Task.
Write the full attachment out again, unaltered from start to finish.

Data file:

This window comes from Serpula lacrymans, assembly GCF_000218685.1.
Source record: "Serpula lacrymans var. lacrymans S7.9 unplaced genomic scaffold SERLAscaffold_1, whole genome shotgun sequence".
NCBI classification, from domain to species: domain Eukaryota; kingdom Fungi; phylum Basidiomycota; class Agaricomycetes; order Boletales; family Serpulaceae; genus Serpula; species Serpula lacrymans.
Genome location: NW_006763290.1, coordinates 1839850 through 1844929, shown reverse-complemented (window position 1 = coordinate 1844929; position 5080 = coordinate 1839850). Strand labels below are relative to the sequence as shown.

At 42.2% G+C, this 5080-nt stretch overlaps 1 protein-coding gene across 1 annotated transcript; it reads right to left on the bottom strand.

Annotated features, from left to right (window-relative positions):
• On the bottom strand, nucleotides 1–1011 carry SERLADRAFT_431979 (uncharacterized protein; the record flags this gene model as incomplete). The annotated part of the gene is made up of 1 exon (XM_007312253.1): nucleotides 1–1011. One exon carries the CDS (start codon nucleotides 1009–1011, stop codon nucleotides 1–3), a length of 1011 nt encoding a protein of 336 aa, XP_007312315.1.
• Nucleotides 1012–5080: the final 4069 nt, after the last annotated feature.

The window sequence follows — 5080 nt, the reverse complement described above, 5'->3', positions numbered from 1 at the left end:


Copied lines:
This window comes from Serpula lacrymans, assembly GCF_000218685.1.
Source record: "Serpula lacrymans var. lacrymans S7.9 unplaced genomic scaffold SERLAscaffold_1, whole genome shotgun sequence".
NCBI classification, from domain to species: domain Eukaryota; kingdom Fungi; phylum Basidiomycota; class Agaricomycetes; order Boletales; family Serpulaceae; genus Serpula; species Serpula lacrymans.
Genome location: NW_006763290.1, coordinates 1839850 through 1844929, shown reverse-complemented (window position 1 = coordinate 1844929; position 5080 = coordinate 1839850). Strand labels below are relative to the sequence as shown.

At 42.2% G+C, this 5080-nt stretch overlaps 1 protein-coding gene across 1 annotated transcript; it reads right to left on the bottom strand.

Annotated features, from left to right (window-relative positions):
• On the bottom strand, nucleotides 1–1011 carry SERLADRAFT_431979 (uncharacterized protein; the record flags this gene model as incomplete). The annotated part of the gene is made up of 1 exon (XM_007312253.1): nucleotides 1–1011. One exon carries the CDS (start codon nucleotides 1009–1011, stop codon nucleotides 1–3), a length of 1011 nt encoding a protein of 336 aa, XP_007312315.1.
• Nucleotides 1012–5080: the final 4069 nt, after the last annotated feature.

The window sequence follows — 5080 nt, the reverse complement described above, 5'->3', positions numbered from 1 at the left end: